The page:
Lee Scott’s 10 Steps to Leadership Success

Discussion
Aug 26, 2009

By George Anderson

Lee
Scott, the former chief executive of Wal-Mart Stores, spoke to a group
of honorees at the Northwest Arkansas Business Journal‘s 40
Under 40 event and offered his personal list of 10 steps needed to succeed:

  • Hiring people better than yourself
    will make it easier to achieve success.
  • Reigning in ego because it is an impediment
    to leadership.
  • Tell people what you want and you will
    often receive it.
  • Give others honest constructive feedback.
  • Remember few people feel as though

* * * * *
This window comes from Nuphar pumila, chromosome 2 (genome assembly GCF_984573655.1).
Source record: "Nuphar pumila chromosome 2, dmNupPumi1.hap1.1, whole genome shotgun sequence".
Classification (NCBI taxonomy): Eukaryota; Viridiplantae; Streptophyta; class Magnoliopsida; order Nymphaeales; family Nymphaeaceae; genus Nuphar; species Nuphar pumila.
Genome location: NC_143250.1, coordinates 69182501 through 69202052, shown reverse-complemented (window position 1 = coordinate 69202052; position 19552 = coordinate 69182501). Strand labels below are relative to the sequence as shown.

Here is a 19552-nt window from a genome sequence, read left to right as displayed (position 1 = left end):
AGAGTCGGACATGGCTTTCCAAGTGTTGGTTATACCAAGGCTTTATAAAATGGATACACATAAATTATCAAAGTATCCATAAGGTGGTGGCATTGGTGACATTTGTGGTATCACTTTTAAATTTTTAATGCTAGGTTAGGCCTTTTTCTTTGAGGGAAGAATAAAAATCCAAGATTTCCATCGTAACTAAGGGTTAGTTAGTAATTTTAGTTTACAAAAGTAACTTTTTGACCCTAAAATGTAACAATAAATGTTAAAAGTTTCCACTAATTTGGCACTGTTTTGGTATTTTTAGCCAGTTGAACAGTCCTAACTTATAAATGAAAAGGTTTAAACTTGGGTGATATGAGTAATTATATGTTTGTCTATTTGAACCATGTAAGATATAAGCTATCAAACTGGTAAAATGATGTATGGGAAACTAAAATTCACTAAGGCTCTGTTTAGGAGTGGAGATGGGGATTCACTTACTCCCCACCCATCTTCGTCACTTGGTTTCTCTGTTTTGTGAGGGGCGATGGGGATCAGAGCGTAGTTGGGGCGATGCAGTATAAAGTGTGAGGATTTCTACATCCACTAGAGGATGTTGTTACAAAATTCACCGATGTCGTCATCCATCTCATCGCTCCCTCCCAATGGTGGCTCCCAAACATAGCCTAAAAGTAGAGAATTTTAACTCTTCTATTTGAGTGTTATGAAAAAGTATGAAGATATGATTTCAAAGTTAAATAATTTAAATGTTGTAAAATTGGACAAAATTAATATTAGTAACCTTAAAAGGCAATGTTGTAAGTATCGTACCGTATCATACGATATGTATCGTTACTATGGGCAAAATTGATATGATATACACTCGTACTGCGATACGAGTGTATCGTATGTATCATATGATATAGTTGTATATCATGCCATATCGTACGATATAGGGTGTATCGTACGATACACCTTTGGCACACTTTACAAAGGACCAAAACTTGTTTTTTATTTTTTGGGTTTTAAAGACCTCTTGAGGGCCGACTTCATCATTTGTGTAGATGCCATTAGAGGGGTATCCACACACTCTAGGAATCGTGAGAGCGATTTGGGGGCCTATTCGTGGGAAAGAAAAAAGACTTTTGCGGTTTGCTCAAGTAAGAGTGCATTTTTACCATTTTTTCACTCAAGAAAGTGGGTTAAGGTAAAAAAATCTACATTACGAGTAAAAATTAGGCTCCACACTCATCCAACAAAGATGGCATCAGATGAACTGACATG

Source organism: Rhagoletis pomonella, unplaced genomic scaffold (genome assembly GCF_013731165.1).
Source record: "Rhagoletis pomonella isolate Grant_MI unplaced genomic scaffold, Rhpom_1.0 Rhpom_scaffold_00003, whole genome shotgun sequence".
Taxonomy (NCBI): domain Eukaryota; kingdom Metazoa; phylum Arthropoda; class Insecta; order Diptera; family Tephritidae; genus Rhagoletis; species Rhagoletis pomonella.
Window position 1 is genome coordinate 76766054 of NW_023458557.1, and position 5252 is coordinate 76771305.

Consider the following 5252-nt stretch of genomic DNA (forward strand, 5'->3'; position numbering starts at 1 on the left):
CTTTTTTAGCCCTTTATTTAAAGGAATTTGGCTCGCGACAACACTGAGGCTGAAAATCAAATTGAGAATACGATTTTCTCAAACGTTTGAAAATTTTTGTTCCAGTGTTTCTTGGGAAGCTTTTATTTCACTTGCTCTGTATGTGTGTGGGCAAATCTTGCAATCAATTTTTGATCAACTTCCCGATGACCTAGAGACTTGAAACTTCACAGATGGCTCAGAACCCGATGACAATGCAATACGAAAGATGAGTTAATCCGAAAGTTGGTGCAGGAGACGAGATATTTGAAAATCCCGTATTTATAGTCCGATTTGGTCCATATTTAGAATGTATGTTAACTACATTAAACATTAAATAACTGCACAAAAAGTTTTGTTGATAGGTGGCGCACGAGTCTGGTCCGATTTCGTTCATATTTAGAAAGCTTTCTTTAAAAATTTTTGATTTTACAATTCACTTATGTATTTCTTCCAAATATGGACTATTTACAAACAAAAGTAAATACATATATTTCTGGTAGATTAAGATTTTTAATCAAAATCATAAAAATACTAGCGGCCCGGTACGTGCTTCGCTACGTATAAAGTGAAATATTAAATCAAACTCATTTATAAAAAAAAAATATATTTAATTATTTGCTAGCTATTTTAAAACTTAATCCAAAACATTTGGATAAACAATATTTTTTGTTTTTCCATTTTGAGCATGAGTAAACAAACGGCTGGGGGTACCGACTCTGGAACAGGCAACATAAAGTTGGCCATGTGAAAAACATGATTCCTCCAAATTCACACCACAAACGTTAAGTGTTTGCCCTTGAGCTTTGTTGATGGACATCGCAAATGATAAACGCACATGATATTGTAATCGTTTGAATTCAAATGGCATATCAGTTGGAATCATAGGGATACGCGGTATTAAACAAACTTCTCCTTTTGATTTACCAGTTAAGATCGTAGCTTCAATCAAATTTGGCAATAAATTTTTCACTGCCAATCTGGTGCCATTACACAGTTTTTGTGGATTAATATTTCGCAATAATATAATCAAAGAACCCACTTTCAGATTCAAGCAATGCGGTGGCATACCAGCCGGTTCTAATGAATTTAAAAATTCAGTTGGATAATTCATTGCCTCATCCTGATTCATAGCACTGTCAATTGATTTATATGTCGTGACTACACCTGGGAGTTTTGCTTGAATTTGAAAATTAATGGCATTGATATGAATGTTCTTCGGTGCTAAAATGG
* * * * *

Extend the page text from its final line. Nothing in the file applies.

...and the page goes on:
they have a handle of things.
  • What is heard and how it is heard is
    more important than what you say.
  • You can be wrong about things you feel
    strongly about.
  • Harsh critics may be saying the very
    things you need to hear.
  • Don’t look to share praise, give it
    all away to others.
  • Integrity is the most important thing.

Discussion
Questions: What do you think of Lee Scott’s advice on becoming a better leader? Are there any you would add?

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23 Comments on "Lee Scott’s 10 Steps to Leadership Success"


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Paula Rosenblum
Guest
11 years 8 months ago

There’s a lot of wisdom in all of these, and Walmart’s re-emergence as ‘the one to beat’ as opposed to just the big Goliath everyone wants to bring down are no doubt driven from this leadership style.